"If it's too bad, then you can't go in, but it's the guy you live with and he's in there. It's hard. If there's a way in, we'll always try it. It's a decision you don't want to make, but you have to make," Lt. Jenkins said.

"This job will put you to the test. On every call, you don't know what you're going to," he said.

ONLINE EXTRA

Click here for an audio slideshow of the photos from Rainier's day at the firehouse.

Click here for a PDF of the full-page spread of photographs.

Comments (13) Add comment
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peonynut
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peonynut 07/01/07 - 07:46 am
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Bravo Engine Company #2

Bravo Engine Company #2

Casting_Fool
1175
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Casting_Fool 07/01/07 - 08:04 am
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Thank you, Guys. It's great

Thank you, Guys. It's great knowing that you're there if we need you, and that you'll do your best to help us out.

christian134
1
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christian134 07/01/07 - 08:42 am
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May God bless all

May God bless all firefighters everywhere with good health and long life. Words can not express just how gratefull I and others are for your dedication. Thank You!

mgroothand
5
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mgroothand 07/01/07 - 10:16 am
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In a way the job of a

In a way the job of a firefighter is like going fishing. Hours of boredom and then suddenly a major rush of adrenalin. Of course much more serious than fishing.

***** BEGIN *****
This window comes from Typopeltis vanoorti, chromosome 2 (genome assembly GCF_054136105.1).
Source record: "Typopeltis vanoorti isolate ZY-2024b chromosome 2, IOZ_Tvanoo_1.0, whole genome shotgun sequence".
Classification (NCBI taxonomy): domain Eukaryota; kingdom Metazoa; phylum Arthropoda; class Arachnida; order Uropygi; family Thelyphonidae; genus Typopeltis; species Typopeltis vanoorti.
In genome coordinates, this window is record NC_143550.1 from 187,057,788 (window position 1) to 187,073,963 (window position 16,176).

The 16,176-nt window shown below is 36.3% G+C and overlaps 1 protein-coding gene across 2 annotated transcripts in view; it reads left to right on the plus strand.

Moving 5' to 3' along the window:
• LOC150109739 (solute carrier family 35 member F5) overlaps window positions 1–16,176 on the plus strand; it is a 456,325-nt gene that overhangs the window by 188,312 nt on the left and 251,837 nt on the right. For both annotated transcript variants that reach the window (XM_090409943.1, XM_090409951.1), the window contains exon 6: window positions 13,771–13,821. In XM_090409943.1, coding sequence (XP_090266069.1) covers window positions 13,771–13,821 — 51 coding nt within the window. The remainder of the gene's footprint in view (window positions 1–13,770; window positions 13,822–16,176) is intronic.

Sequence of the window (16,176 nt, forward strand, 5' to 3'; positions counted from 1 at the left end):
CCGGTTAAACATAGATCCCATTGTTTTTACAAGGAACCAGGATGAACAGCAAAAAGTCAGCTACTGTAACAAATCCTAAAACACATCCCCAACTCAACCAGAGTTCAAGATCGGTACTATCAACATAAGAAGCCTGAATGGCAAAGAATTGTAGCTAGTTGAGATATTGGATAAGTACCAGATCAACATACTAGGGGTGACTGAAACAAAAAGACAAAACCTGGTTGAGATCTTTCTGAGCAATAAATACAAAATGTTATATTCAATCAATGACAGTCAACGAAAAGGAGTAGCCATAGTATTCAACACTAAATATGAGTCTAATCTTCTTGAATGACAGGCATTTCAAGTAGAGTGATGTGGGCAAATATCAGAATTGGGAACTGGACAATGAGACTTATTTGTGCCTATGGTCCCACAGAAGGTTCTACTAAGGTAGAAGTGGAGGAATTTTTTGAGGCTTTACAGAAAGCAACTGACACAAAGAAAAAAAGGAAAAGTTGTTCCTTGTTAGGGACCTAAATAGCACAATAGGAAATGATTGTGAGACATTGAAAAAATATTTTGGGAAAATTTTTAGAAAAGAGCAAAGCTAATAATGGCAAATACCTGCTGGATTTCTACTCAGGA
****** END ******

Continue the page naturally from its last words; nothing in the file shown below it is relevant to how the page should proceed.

ronnyb
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ronnyb 07/01/07 - 10:58 am
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there FIREMAN for christ

there FIREMAN for christ sake!!!! Our SOLDIERS are the hero's. Yes we are thankful for fireman, for teachers, for nurses, for bus drivers, they all put there lives in danger. What the hell is the big deal of a fireman? It is a job they each has chosen, just like a cleak, a solider, a doctor.

FedupwithAUG
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FedupwithAUG 07/01/07 - 11:24 am
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I think the water use every

I think the water use every day should questioned with the water restrictions in place.

dofos
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dofos 07/01/07 - 12:21 pm
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ronnyb ans Fedupwith AUG -

ronnyb ans Fedupwith AUG - you both are stupid and ungrateful!!

cethompson
15
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cethompson 07/01/07 - 04:09 pm
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ronnyb...I am a second